The new version of Subaru’s 2.0-litre boxer diesel offers 147PS and 350Nm, and drives through a six-speed manual gearbox. The alloy cylinder block is of a rigid semi-closed deck design, while the five main bearings use metal composite supports: apart from offering strength benefits, these materials offer refinement advantages and exhibit similar thermal expansion to the crankshaft itself.

A special surface treatment designed to withstand the diesel engine’s high combustion pressures is applied to the crankshaft; the cylinder heads have been modified and have roller rocker arms. The camshafts are driven by a chain.

Revisions to the diesel engine include improvements to turbocharger efficiency, with reduced pumping losses; new exhaust-camshaft timing; optimised flow-rate in the cooling circuit; the fitment of connecting rods that are four per cent. lighter; and switching to a smaller capacity 150A alternator.

The new Boxer diesel meets Euro 5 emission standards, thanks to oxidation catalytic converters and a diesel particulate filter.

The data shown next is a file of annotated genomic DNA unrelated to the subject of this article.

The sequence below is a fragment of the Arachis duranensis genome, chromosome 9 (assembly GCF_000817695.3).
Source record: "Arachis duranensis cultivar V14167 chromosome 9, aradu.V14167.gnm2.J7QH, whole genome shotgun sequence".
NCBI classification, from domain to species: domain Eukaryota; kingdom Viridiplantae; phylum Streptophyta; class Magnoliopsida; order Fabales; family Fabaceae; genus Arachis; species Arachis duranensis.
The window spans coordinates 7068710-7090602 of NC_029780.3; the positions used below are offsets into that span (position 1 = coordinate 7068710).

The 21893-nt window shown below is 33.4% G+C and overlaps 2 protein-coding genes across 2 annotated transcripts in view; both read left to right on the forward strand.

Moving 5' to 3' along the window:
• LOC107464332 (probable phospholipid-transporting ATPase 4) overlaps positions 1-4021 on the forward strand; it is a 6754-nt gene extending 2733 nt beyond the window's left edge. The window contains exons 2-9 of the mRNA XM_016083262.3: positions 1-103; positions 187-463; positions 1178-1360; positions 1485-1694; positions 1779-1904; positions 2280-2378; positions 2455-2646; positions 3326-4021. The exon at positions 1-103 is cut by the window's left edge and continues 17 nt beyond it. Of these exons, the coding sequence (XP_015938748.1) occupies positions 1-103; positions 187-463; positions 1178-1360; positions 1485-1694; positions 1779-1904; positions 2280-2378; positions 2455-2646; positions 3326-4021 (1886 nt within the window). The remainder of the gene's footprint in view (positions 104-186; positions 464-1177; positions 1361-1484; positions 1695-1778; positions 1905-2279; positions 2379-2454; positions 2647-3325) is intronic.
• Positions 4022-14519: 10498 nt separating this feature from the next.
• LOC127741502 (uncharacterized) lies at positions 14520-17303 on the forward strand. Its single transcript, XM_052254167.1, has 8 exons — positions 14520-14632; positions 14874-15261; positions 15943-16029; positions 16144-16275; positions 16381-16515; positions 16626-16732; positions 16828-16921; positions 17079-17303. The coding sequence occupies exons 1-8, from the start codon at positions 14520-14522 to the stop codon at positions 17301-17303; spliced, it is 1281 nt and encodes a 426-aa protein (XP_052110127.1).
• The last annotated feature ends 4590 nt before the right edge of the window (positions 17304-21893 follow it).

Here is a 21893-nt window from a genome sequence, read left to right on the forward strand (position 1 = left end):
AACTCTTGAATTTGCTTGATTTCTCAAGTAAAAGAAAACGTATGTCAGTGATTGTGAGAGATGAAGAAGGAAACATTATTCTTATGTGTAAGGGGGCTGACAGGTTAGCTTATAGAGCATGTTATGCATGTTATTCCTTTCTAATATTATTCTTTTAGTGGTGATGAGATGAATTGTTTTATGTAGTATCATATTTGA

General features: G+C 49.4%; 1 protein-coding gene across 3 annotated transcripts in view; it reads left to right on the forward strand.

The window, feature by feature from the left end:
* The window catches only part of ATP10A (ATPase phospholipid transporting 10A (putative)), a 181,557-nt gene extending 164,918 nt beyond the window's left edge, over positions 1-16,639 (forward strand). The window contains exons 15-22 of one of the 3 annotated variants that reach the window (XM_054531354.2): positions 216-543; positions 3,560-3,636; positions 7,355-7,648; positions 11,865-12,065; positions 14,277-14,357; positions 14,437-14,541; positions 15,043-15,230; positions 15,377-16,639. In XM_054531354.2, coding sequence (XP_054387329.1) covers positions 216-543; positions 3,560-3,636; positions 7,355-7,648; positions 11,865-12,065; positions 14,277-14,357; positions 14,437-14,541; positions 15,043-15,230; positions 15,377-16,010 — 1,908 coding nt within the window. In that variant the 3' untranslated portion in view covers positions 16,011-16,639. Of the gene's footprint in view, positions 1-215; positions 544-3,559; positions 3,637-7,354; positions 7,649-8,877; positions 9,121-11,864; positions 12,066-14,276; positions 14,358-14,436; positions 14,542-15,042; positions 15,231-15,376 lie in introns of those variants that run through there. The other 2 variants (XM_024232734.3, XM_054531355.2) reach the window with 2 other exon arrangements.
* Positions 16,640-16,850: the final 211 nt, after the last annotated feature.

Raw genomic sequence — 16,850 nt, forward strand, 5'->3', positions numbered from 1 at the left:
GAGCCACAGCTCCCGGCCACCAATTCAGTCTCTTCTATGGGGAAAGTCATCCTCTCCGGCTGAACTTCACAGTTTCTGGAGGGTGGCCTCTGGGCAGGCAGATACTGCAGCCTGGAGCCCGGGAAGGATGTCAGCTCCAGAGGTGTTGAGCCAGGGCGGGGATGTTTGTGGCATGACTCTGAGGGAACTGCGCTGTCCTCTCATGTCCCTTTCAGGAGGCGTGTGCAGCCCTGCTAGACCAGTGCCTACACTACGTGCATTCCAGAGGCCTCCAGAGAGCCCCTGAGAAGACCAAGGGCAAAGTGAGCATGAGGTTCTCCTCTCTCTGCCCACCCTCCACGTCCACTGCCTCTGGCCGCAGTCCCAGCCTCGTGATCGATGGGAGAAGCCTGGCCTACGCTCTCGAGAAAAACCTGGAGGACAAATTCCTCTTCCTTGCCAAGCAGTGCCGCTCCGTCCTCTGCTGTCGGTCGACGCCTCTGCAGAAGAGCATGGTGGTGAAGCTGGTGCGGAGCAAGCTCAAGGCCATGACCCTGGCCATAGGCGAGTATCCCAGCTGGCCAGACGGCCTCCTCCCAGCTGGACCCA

We have mentioned the (petrol-only) automatic stop-start system. This uses a unique starter motor and an ‘in-rush current reduction’ (ICR) relay. The ICR stabilises the power supply when the engine stops so that instruments and displays do not flicker. For cars fitted with a CVT, tandem solenoids are used in the starter. The time lapse between stop and start is approximately 0.2s — rather quicker than on the manual cars.


The standard transmission for all new Subaru XVs is an all-indirect five- or six-speed manual, depending on model. Both 1.6- and two-litre petrol engines are also available with a new version of Subaru’s Lineartronic CVT automatic as an option.